Biogen's new MS drug maintains efficacy long term -study
Oct 4 (Reuters) - Biogen Idec's hot-selling new multiple sclerosis drug Tecfidera remained effective for patients taking the medicine for at least four years with no new safety problems, according to interim data from a long-term study.
Tecfidera, which analysts expect to eventually dominate the MS market, had sales of $192 million in its first quarter on the market - nearly triple average Wall Street expectations.
The Endorse extension study followed patients who had taken part in two pivotal Phase III trials that led to the U.S. approval of Tecfidera.
The drug maintained its ability to reduce disease activity as measured by relapses and disease progression in patients treated for four years, the interim data showed.
In addition, there were no new or worsening safety problems observed even in patients taking Tecfidera for up to six and a half years, according to the interim analysis presented on Friday at a major multiple sclerosis medical meeting in Copenhagen.
Patients in the extension study also experienced a low frequency of new MS brain lesions similar to what had been observed after two years.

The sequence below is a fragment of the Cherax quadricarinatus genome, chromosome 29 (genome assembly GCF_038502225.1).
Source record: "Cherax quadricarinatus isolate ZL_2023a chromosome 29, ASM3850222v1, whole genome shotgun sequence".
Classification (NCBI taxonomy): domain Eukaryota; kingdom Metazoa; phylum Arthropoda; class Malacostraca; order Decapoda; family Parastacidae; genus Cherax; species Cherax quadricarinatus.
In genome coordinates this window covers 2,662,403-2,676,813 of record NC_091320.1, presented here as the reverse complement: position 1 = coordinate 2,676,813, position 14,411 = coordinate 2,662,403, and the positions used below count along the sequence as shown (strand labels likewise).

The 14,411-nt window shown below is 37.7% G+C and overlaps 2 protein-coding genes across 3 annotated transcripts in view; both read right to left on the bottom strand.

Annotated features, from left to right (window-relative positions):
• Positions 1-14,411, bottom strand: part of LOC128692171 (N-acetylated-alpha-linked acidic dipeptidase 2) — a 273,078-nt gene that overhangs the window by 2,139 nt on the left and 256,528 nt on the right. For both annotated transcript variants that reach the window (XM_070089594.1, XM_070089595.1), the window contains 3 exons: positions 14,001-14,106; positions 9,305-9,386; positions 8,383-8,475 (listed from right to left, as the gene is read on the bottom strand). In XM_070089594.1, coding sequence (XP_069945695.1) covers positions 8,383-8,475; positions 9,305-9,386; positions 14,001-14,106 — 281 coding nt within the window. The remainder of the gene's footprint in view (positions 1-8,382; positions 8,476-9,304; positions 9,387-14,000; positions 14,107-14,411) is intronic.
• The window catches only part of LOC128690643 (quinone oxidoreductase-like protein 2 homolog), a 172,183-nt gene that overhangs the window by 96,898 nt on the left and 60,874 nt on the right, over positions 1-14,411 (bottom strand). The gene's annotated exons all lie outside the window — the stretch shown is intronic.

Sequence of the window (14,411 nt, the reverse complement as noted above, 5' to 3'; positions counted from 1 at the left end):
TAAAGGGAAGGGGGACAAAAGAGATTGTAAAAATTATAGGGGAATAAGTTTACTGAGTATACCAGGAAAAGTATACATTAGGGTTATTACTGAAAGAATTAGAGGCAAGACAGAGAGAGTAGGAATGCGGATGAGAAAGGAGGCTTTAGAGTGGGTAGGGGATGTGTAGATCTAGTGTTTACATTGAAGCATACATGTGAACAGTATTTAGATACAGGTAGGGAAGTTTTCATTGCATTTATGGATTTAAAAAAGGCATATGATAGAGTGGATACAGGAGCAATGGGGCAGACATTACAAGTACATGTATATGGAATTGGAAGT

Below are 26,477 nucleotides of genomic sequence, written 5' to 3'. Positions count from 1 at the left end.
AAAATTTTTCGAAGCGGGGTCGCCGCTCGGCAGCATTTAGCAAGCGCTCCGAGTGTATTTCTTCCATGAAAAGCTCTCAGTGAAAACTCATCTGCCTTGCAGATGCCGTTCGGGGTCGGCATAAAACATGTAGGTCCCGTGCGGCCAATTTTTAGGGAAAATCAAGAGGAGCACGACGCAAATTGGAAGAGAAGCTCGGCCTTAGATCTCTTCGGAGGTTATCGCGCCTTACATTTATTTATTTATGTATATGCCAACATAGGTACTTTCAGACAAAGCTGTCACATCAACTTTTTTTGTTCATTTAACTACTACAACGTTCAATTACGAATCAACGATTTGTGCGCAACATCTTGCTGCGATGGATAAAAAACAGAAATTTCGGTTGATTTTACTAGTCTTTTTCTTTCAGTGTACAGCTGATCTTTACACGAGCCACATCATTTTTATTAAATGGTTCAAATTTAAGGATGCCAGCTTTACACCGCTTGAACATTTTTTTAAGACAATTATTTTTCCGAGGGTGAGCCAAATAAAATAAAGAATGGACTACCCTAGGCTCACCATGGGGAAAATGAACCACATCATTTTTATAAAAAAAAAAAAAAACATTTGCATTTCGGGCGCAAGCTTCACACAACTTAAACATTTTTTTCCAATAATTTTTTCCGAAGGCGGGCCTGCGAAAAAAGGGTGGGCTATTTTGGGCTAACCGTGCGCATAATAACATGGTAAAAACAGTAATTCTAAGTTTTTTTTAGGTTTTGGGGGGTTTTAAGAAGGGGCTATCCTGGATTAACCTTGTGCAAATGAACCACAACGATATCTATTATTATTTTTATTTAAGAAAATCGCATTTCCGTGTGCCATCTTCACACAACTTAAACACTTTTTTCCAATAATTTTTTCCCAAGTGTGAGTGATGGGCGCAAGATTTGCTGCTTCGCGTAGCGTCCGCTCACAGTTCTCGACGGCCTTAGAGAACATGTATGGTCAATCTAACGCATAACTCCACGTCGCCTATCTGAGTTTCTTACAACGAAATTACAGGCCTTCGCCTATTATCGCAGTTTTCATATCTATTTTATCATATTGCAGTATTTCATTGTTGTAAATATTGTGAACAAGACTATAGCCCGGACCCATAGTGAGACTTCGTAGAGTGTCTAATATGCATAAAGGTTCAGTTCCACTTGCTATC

"These interim Endorse findings reaffirm, over the longer term, the outcomes we have previously observed with Tecfidera and provide important information for physicians and patients," Dr. Ralf Gold, chairman of the department of neurology at St. Josef Hospital in Bochum, Germany, said in a statement.
There was no increased risk of serious infections or cancers and no overall increased risk of kidney dysfunction or liver problems seen in the long-term study, Biogen said.
Patients in the earlier two-year Phase III studies who had been in the control groups that received either a placebo or Copaxone - the current MS market leader from Teva Pharmaceutical Industries - were given Tecfidera in the Enforce extension trial. They had similar favorable clinical responses as those who had received the Biogen drug in the earlier trials, the company said.
In those studies, Tecfidera led to a 54 percent reduction in the risk of MS relapse compared with placebo.
Researchers will continue to follow the 1,738 patients with relapsing-remitting multiple sclerosis (RRMS) in the Endorse trial. They are receiving 240 milligrams of Tecfidera either two or three times a day.
About two million people suffer from MS worldwide. RRMS is the most common form of the disease, characterized by episodes of worsening neurologic function followed by periods of remission involving partial or complete recovery, according to the Multiple Sclerosis International Federation.